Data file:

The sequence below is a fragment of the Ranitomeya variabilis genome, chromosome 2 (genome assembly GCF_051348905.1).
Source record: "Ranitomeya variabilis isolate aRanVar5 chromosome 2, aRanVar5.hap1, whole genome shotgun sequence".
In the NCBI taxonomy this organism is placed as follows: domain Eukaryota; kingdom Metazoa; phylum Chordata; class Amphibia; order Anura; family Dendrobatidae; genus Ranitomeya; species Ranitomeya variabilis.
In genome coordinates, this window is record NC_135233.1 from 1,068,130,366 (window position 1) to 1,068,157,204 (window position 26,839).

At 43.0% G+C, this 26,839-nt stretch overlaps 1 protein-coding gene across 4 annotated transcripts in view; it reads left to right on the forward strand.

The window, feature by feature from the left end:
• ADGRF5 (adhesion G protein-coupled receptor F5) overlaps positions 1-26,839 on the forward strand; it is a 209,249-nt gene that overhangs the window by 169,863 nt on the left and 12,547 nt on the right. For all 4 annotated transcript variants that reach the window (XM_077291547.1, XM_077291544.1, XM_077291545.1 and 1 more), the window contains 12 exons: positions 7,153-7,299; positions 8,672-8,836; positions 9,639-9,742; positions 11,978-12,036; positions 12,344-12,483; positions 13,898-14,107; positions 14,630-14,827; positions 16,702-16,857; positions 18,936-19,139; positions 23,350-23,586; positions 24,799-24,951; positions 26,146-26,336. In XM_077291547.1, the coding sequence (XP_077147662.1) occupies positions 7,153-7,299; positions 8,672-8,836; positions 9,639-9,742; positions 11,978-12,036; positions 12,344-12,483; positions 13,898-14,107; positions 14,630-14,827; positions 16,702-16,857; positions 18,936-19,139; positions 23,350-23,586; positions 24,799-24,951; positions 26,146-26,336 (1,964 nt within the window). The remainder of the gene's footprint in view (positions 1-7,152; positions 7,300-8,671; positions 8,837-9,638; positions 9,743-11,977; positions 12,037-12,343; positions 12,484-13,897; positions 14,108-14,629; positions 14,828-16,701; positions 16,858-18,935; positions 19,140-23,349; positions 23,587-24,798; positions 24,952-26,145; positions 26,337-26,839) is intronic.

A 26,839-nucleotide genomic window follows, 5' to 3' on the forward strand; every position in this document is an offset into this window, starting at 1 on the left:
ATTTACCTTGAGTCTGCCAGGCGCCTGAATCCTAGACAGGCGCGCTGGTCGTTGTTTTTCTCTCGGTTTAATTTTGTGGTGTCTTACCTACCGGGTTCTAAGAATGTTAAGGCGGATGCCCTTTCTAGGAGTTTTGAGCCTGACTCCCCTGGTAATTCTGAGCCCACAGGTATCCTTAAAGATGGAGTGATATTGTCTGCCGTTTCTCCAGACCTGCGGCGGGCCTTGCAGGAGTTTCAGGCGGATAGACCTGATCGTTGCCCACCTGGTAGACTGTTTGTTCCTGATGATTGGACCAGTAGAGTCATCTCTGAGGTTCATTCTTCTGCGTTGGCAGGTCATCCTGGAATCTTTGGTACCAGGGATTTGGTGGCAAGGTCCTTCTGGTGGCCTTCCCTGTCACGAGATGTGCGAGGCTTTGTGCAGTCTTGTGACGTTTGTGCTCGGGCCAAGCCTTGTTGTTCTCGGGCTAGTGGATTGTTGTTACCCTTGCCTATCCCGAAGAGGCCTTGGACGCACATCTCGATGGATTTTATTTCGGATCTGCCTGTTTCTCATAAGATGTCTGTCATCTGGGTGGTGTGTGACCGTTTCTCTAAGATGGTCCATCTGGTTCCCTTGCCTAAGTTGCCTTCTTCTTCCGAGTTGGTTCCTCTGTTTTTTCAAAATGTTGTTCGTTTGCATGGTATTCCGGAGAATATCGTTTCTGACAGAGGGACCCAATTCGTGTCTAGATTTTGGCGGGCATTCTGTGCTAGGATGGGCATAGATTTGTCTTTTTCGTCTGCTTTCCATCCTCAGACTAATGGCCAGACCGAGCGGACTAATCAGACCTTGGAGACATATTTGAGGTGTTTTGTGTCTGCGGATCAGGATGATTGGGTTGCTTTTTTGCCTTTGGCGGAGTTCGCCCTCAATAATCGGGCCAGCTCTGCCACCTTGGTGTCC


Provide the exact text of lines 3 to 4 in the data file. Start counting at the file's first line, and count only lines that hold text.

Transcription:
In the NCBI taxonomy this organism is placed as follows: domain Eukaryota; kingdom Metazoa; phylum Chordata; class Amphibia; order Anura; family Dendrobatidae; genus Ranitomeya; species Ranitomeya variabilis.
In genome coordinates, this window is record NC_135233.1 from 1,068,130,366 (window position 1) to 1,068,157,204 (window position 26,839).